Get access to everything we publish when you sign up for Outside+.
As runners, our greatest fear is getting injured. There’s a good chance if you are a consistent and avid runner, you’ll eventually run into one. Injuries come and go in various forms and can last for different durations of time. Staying in shape while injured is important, but can also be difficult. Fairfield University’s athletic trainer, Meghan Hampton, says “cross-training will not only keep you in shape when you’re injured but it can be extremely beneficial because you’re strengthening other parts of your body that you wouldn’t normally.” So, if your injury prohibits you from running, alternative options like aqua jogging, biking, and the elliptical can be effective. Here’s why.
Aqua Jogging: Running in the pool is an easy way for rehabilitation. Not only is it a great cardio workout, but you’re also avoiding the impact of running on a hard surface. The water resistance is stronger than the air outside, which in turns works your muscles more. The key to this form of cross-training is to make sure you mimic the way you would run outside. Avoid treading water! It’s essential to keep your upper body as straight as possible and move your arms and legs in the same motion you would as if you were running. Remember the harder you move your arms and legs, the more effective the workout is. You’ll definitely feel the cardio!
Related: Sore Or Injured? Here Are The Clues
Biking: This is simply a change of pace from mimicking the running related alternatives. As runners, it’s hard to go from scenic runs to stationary machines at the gym when dealing with an injury. Cycling when you’re injured allows you to stay in shape while also experiencing the outdoors! It’s a great form of aerobic exercise that gets your blood flowing. This form of cross training is low impact on your joints and strengthens the muscles that running doesn’t always target, such as your hips, quads and knees. Biking also increases your turnover because the movement of your legs is at a quicker speed. And who wouldn’t want to become faster?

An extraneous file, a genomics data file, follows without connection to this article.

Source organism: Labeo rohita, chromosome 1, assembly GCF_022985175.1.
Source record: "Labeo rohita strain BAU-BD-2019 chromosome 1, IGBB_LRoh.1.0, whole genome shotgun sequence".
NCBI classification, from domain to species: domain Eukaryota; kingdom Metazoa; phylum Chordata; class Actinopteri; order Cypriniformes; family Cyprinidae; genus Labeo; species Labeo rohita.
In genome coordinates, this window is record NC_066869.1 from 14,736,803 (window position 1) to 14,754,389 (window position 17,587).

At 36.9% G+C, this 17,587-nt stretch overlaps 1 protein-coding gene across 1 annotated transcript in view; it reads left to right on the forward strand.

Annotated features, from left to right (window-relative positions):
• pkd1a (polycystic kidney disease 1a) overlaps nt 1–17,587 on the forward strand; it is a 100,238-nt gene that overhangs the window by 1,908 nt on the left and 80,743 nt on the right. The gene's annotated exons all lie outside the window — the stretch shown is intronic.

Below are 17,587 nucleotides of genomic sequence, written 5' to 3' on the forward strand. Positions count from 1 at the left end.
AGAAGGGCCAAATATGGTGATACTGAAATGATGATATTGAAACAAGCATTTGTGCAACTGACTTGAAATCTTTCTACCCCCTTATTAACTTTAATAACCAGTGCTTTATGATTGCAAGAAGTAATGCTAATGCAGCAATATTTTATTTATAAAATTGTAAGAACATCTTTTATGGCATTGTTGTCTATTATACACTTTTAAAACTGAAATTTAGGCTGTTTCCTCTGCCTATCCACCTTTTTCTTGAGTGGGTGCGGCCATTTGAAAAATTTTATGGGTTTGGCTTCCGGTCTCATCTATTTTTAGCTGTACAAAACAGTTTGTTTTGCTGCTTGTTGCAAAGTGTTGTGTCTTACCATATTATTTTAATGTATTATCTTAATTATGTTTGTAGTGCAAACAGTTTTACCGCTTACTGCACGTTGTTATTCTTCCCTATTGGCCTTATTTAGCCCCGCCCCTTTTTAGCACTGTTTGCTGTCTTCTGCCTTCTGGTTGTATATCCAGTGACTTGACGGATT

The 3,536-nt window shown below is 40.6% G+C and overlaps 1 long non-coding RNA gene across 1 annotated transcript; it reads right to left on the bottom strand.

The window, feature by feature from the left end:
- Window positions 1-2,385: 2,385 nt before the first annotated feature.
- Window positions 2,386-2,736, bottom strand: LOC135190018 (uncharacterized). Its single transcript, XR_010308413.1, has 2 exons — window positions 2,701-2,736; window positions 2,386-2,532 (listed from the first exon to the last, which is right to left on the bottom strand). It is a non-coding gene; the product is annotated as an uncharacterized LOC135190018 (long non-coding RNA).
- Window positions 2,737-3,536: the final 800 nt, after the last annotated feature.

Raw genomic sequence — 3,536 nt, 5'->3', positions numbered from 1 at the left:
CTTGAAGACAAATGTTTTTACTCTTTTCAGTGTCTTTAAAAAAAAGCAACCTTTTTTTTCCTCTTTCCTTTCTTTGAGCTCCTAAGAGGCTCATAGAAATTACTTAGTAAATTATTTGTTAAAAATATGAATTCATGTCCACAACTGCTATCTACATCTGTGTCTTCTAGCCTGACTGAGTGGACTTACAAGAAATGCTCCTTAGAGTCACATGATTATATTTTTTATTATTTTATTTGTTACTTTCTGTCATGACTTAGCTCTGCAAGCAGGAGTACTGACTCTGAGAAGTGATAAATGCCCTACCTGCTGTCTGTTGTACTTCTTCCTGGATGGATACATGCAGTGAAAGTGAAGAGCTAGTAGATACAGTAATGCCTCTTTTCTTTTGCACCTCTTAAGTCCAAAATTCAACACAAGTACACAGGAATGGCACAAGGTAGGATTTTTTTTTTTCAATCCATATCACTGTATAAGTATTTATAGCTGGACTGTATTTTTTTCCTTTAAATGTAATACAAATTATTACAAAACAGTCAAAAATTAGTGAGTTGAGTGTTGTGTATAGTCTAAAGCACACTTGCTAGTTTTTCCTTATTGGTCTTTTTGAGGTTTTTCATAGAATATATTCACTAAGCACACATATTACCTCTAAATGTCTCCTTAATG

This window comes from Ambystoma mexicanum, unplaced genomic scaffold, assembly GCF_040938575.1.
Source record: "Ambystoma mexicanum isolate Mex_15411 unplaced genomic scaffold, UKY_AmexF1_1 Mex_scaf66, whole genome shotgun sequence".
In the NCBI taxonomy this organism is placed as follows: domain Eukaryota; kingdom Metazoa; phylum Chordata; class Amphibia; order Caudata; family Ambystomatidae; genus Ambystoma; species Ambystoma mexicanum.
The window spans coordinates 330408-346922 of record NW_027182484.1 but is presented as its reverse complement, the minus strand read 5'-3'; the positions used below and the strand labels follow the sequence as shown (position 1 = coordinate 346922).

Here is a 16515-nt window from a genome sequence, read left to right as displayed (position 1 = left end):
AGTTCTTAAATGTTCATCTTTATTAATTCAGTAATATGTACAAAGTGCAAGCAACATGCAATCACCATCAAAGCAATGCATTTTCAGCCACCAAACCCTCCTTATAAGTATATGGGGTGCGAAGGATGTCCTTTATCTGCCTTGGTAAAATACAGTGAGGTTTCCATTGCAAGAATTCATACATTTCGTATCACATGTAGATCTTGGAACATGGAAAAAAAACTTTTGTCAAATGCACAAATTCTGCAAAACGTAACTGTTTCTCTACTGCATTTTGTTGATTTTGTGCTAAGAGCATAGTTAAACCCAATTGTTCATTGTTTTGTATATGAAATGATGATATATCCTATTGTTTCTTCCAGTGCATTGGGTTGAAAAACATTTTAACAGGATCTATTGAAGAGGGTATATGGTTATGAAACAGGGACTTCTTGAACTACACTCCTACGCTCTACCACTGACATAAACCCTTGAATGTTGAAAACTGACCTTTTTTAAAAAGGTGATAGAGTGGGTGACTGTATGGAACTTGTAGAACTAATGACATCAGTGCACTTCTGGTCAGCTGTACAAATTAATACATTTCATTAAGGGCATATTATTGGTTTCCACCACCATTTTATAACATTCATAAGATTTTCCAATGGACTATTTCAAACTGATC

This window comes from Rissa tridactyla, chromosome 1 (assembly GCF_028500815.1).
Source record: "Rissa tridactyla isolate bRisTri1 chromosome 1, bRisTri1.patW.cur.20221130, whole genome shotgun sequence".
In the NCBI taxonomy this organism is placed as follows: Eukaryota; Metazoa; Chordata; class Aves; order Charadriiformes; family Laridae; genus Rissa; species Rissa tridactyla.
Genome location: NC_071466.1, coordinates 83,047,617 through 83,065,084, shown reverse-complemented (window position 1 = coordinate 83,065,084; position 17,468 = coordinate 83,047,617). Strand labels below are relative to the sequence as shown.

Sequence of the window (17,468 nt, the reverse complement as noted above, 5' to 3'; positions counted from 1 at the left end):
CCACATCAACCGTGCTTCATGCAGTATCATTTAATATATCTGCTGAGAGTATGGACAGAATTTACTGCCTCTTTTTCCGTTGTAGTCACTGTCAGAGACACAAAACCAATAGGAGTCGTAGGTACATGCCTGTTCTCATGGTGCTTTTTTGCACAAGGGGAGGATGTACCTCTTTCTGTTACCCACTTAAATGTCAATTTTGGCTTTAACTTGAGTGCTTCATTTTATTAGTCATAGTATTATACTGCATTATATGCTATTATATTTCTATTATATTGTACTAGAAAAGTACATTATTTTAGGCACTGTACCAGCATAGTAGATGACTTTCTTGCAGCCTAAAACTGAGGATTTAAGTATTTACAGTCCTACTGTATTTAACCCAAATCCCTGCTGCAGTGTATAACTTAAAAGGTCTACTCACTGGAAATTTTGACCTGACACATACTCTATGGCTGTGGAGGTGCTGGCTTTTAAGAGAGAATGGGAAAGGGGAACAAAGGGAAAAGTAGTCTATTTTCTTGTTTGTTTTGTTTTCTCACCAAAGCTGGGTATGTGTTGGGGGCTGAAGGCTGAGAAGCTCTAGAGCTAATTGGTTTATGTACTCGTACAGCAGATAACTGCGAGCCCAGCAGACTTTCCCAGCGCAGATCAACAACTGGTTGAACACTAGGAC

Elliptical: It’s very similar to running without the force and pounding of the concrete. The minimum force on your joints is perfect for healing knee and calf injuries. Much like biking, this type of cross-train requires low impact on your legs and it works different parts of your muscles, like your quads and hips. Strengthening these muscles is vital for runners. Another positive aspect of the elliptical is its ability to work your upper body. When exercising on the machine, you’re also incorporating your arms and your core, which enhances posture. Maintaining an upright position can positively affect your running stride.
Injuries can be a real pain for runners—excuse the pun. However, a cross-training alternative and a positive mentality will help you get through most of them. By keeping active and working your muscles in different ways, you’ll be able to stay in shape and come back even stronger.